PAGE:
Among the many tragedies of Saddam Hussein's reign over Iraq was the draining of the ecologically rich Mesopotamian marshes--sometimes identified as the site of the fabled Garden of Eden--to punish the Marsh Arabs who opposed him. Indeed, the vast wetland was central to their culture. They fished and raised water buffalo in close harmony with its environment.
Even though the marsh now occupies only 10 percent of its original area, international wetlands experts led by Duke ecologist Curtis Richardson have concluded that the remaining marshland could serve as a source of its revitalization. In their report, published in the February 25 issue of the journal Science, they wrote that "the high quality of water, the existing soil conditions, and the presence of stocks of native species in some regions indicate that the restoration potential for a significant portion of the Mesopotamian marshes is high." In expeditions to the area, the scientists conducted studies of the region's soils, water, plants, and animals.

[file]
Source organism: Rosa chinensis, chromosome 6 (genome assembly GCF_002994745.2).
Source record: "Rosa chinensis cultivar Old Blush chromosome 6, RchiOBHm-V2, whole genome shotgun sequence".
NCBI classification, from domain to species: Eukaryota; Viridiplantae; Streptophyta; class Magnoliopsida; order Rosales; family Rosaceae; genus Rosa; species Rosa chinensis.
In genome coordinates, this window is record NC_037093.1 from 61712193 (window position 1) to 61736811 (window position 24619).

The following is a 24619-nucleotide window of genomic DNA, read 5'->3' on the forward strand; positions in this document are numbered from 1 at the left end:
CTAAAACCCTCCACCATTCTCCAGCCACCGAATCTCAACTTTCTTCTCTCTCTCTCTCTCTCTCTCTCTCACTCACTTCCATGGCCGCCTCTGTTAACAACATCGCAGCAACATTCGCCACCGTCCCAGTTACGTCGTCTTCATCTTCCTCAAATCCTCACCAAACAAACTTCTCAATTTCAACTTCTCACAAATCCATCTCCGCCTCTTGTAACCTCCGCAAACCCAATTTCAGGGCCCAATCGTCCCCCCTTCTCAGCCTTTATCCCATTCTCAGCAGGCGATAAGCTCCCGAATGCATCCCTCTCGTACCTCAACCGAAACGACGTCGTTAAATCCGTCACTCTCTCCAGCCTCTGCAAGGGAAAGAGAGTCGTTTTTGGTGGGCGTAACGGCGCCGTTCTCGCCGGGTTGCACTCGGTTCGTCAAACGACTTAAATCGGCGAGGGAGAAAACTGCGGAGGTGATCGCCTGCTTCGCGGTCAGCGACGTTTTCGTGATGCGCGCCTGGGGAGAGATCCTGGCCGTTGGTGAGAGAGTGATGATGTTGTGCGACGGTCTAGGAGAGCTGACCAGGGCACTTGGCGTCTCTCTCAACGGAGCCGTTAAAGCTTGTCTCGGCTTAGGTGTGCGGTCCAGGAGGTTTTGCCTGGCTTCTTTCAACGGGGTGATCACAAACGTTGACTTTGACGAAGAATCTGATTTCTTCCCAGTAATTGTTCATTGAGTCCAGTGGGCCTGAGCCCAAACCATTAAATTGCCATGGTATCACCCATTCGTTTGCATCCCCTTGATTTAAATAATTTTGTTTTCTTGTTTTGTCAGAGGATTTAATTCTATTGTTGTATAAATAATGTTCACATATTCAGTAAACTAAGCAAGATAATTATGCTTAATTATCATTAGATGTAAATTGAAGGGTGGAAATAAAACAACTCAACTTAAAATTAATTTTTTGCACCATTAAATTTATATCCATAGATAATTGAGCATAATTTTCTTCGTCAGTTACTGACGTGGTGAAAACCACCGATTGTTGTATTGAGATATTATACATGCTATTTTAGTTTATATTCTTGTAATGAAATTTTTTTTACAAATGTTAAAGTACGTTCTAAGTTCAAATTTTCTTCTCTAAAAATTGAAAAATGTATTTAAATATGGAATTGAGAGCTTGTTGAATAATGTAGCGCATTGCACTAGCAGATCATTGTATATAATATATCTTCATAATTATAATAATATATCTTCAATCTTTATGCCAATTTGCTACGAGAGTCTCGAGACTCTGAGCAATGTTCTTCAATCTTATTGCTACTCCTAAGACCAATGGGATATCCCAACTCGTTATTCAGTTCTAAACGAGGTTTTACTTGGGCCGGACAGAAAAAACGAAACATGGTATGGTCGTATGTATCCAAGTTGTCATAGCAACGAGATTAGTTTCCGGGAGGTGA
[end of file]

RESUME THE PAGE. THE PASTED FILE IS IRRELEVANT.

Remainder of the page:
In an interview, Richardson added, "I think the main outcome of this early research is to show that the marshes have much more resiliency than we thought, and that the potential for them to be restored is much higher."